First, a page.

Pfizer (PFE), Merck (MRK) and Amgen (AMGN) report their calendar 2nd quarters on Tuesday, July 30th, with PFE and MRK reporting in the morning, and AMGN releasing their results after Tuesday's closing bell. The following is a quick preview of each company's expected numbers and results for Q2 '13 and for full-years 2013 as well.
Pfizer: No surprise that the patent expiration of Lipitor has seen that drug's revenues decline between 50% and 80% for each of the last 5 - 6 quarters, but remarkably, the stock began to rally just as Lipitor went off patent.
Street consensus for PFE is expecting $0.55 in EPS on $13.03 billion in revenues for expected year-over-year declines of 8% and 14%, respectively. PFE has had no EPS or revenue growth for quite some time and yet the stock is up 28% in the last 12 months and up 18% year-to-date. The Zoetis spin-off is now complete (we kept all of our PFE and didn't exchange any). The key drugs on Tuesday's call are likely to be Prevnar-13 and Palbociclib for breast cancer.
Earnings and revenue growth through 2015 are looking for mid-single-digit growth in EPS and slightly negative revenue growth, so the 14(x) multiple today is pretty average on the 2013 EPS estimate. Morningstar puts an intrinsic value on PFE of $30 per share, while our internal model values PFE at $31, so there could be some upside to the stock, but all the good news seems priced in.
With a 7% free-cash-flow yield and better than 3% current dividend yield, PFE can be held by the dividend crowd although there is little growth forthcoming unless one of their pipeline drugs is an unexpected blockbuster. PFE is returning 80% - 90% of its $15 to $16 billion in free-cash-flow in the form of dividends and share repurchases to shareholders.
A trade above the April '13 high of $31.15 on volume, and the stock could run again, but it is hard to tell today what that catalyst might be.
Merck: Tuesday morning, consensus EPS and revenue expectations are for $0.83 in EPS on $11.2 billion in revenues for expected year-over-year declines of 20% and 9%, respectively for the pharma giant.
Januvia has already more or less deflated the quarter for Merck shareholders. BMO Capital Markets downgraded MRK based on worries over Januvia losing market share to JNJ's Invokana, in a note dated July 18th. Frankly, from a sentiment perspective, I think this helps the stock since it depresses expectations into the release tomorrow.
Merck is identical to PFE in that both stocks have 3.5% dividend yields, MRK has a 6% free-cash-flow yield, and both have 14(x) PEs on the expected 2013 EPS estimate. MRK is currently returning 100% of its $7 - $8 billion in free-cash-flow to its shareholders via the dividend and share repurchases.
Morningstar, using their conservative discounted cash-flow model, values MRK at $52 per share, almost exactly where our internal model values MRK. MRK needs to trade above its June '13 of $50.15 on volume to break out once again.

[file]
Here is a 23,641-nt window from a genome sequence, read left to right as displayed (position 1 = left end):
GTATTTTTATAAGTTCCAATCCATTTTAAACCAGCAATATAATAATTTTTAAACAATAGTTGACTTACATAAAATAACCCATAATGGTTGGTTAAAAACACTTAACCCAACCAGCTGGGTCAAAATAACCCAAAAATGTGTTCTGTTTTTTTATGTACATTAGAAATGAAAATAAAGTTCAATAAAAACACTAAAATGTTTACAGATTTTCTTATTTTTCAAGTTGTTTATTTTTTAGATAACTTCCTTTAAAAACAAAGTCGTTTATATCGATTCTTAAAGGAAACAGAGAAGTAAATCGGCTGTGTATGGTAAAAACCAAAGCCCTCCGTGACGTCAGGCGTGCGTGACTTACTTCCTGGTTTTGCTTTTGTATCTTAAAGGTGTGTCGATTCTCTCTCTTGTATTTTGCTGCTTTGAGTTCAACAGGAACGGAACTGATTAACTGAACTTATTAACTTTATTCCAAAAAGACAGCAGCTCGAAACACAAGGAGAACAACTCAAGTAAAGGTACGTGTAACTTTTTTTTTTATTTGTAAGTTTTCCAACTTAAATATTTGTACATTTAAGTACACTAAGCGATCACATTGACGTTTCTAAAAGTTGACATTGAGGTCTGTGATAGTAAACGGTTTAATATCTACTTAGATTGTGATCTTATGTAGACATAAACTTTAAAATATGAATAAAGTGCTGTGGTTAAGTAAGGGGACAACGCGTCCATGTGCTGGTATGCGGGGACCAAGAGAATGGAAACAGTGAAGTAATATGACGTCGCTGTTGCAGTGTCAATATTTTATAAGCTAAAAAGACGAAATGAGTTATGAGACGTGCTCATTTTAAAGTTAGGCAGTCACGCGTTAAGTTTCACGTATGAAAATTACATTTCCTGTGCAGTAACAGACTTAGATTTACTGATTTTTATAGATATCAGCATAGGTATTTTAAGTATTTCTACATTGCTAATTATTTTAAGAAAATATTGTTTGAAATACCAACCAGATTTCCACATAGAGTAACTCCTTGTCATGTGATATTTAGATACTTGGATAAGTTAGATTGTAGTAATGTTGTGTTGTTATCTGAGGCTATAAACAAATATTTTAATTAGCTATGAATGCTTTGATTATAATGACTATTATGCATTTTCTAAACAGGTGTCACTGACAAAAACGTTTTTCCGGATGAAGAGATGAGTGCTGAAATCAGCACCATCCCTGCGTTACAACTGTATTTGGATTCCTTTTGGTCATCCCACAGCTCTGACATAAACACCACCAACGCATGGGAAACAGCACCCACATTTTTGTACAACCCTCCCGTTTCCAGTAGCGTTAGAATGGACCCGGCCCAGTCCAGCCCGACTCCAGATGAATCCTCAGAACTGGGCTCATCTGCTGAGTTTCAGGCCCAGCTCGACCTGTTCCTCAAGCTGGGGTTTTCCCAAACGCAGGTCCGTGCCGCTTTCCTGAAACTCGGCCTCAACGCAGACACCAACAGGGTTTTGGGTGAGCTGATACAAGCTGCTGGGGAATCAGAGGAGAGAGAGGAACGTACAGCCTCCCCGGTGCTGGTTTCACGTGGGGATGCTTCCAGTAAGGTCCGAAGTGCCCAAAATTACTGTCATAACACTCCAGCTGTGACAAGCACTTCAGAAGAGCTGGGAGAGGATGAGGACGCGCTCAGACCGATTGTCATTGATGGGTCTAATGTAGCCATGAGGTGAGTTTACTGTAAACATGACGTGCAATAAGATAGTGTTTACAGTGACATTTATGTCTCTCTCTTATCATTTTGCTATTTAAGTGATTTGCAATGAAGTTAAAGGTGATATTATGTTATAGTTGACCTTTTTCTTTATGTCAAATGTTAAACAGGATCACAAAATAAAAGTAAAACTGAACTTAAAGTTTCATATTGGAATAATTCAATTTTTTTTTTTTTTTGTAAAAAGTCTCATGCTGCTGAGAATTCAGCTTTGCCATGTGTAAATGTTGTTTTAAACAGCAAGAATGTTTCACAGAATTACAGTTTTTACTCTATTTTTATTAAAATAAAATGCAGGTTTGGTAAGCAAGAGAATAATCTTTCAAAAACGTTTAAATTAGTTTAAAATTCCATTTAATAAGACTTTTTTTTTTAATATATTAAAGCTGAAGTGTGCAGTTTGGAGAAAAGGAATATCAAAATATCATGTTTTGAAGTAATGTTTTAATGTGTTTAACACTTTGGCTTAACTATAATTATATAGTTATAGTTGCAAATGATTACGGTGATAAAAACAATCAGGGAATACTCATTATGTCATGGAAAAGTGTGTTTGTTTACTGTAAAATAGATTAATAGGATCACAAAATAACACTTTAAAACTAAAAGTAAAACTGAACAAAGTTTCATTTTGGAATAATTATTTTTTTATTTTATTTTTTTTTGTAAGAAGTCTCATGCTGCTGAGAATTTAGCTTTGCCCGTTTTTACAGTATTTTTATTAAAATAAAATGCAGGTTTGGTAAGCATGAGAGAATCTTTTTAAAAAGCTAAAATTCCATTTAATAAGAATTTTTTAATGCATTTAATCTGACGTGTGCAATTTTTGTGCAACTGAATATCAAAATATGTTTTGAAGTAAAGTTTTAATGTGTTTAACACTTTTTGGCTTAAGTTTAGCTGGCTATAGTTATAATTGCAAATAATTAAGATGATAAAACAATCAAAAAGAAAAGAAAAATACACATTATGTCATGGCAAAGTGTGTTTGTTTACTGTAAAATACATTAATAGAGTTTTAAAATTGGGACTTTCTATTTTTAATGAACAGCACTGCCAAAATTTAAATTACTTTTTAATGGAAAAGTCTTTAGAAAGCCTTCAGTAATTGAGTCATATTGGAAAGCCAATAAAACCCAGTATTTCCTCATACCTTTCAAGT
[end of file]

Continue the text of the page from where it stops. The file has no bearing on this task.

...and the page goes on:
Amgen: Flat revenue growth is expected to generate 5% EPS growth Tuesday afternoon for the biotech giant, as AMGN continues to be repurchase large gobs of shares.
The big difference between AMGN, and PFE/MRK is that analysts are actually expecting some revenue and EPS growth the next few years, with consensus out to 2015 expecting 4% - 5% revenue growth and 10% - 15% EPS growth. Trading at 15(x) current 2013 consensus EPS of $7.29 AMGN has only a 1.5% dividend yield to MRK / PFE's 3.5%, thanks to AMGN management focusing on share repurchases over the dividend.
Since December 2010, when AMGN had 960 million shares outstanding, the biotech giant has reduced their shares by 20% to 764 million as of 3/31/13. Key drugs are Prolia and XGeva, with Enbrel and Neulasta still 25% of revenues each.
A trade over April 23rd's high of $114.95 and AMGN breaks out once again. Morningstar has an intrinsic value on AMGN of $115, while our internal model values AMGN at $130.
AMGN has the best expected growth of the 3 names.
Conclusion: With the exception of AMGN, very little growth is expected for any of these names, and all three are cash-flow and free-cash-flow rich with dividends and share repurchases in full swing.
All three of these names are capital-allocation stories with much hope for the pipelines, (which could in fact pay-off) although their current market values, with the possible exception of AMGN, fully discount their discounted cash-flow valuations.
PFE, MRK and AMGN could work if we see a correction in the stock market over the next few months.
Of the three, I would rank their potential total return over the next 3 - 6 months, based on fundamentals and technicals:
It isn't that we have anything against PFE, it is just that with the Zoetis IPO, there is a lot of the good news in the stock. The share repo plan has been fully discounted and the dividend increase is predictable. The drug pipelines will be the next major catalysts should some of these drugs hit, particularly for MRK.